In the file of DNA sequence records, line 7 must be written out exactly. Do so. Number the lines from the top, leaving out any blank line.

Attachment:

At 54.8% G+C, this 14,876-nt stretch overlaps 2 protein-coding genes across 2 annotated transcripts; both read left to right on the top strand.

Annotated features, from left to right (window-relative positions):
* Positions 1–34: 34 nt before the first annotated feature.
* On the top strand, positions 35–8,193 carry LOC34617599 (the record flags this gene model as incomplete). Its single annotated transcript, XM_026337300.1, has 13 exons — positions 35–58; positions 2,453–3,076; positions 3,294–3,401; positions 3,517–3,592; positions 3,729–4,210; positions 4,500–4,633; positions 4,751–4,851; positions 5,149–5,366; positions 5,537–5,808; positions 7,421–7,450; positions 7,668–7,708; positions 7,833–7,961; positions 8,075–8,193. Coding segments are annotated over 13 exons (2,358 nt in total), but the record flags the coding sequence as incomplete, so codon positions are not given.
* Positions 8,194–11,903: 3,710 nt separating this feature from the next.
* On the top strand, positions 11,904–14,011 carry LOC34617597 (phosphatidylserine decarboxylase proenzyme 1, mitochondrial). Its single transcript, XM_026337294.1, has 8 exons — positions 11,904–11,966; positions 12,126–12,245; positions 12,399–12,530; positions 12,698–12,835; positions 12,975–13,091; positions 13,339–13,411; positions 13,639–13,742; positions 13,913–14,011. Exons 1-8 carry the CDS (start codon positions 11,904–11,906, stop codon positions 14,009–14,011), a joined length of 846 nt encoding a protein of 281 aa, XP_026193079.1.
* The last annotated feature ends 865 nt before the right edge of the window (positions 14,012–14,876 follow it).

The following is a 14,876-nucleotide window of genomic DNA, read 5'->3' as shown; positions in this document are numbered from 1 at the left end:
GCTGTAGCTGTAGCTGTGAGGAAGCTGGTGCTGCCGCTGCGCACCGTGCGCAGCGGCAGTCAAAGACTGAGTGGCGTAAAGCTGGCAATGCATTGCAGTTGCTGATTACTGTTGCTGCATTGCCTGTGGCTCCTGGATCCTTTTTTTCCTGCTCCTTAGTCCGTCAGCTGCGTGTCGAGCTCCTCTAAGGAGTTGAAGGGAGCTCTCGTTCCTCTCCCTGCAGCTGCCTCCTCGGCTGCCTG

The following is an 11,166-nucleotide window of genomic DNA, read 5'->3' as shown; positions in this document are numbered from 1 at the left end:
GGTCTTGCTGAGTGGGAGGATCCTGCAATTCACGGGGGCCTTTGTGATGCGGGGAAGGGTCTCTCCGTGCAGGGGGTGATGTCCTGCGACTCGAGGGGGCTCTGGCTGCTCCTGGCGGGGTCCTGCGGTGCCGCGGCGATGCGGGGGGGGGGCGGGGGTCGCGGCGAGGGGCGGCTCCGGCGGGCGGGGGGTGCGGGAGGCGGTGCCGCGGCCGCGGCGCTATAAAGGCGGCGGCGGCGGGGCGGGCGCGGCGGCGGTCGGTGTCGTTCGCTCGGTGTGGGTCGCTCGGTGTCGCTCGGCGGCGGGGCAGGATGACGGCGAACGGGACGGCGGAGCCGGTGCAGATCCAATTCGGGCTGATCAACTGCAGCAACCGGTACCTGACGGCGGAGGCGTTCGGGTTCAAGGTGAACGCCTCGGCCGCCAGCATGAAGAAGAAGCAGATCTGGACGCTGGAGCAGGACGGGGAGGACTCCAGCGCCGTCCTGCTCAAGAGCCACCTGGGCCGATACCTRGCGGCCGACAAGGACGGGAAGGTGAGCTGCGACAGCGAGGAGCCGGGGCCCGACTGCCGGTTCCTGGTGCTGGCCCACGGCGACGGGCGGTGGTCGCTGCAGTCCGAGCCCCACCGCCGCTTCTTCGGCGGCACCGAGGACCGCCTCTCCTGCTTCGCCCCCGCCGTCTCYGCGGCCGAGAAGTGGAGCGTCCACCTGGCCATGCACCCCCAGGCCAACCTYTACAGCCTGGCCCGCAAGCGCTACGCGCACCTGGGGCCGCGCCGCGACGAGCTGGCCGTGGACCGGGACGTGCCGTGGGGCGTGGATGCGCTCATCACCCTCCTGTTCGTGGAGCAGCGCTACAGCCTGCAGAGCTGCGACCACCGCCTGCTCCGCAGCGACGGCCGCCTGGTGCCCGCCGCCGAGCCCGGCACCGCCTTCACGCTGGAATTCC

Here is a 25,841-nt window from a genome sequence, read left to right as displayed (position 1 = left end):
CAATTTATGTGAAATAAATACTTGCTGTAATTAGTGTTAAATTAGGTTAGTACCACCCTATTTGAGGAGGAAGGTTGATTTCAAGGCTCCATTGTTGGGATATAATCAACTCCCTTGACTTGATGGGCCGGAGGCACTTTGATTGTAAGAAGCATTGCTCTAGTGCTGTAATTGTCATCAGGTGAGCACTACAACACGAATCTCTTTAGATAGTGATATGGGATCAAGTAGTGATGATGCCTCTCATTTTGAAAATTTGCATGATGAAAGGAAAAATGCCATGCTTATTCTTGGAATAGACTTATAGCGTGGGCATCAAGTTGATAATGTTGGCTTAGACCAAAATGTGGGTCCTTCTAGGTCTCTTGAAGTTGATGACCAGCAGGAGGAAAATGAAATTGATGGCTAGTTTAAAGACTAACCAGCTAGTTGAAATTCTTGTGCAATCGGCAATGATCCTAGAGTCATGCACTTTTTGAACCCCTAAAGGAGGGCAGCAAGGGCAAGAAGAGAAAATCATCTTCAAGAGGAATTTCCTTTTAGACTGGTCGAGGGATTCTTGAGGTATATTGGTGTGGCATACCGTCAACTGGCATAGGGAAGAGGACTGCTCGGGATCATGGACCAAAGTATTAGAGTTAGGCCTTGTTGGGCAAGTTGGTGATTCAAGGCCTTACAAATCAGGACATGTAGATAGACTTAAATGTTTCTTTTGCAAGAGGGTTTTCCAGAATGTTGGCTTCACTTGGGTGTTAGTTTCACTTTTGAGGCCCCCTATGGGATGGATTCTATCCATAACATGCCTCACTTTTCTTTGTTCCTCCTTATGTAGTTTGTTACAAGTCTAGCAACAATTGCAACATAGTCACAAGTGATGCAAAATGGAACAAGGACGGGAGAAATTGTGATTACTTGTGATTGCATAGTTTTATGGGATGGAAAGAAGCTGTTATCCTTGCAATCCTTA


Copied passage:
* The last annotated feature ends 865 nt before the right edge of the window (positions 14,012–14,876 follow it).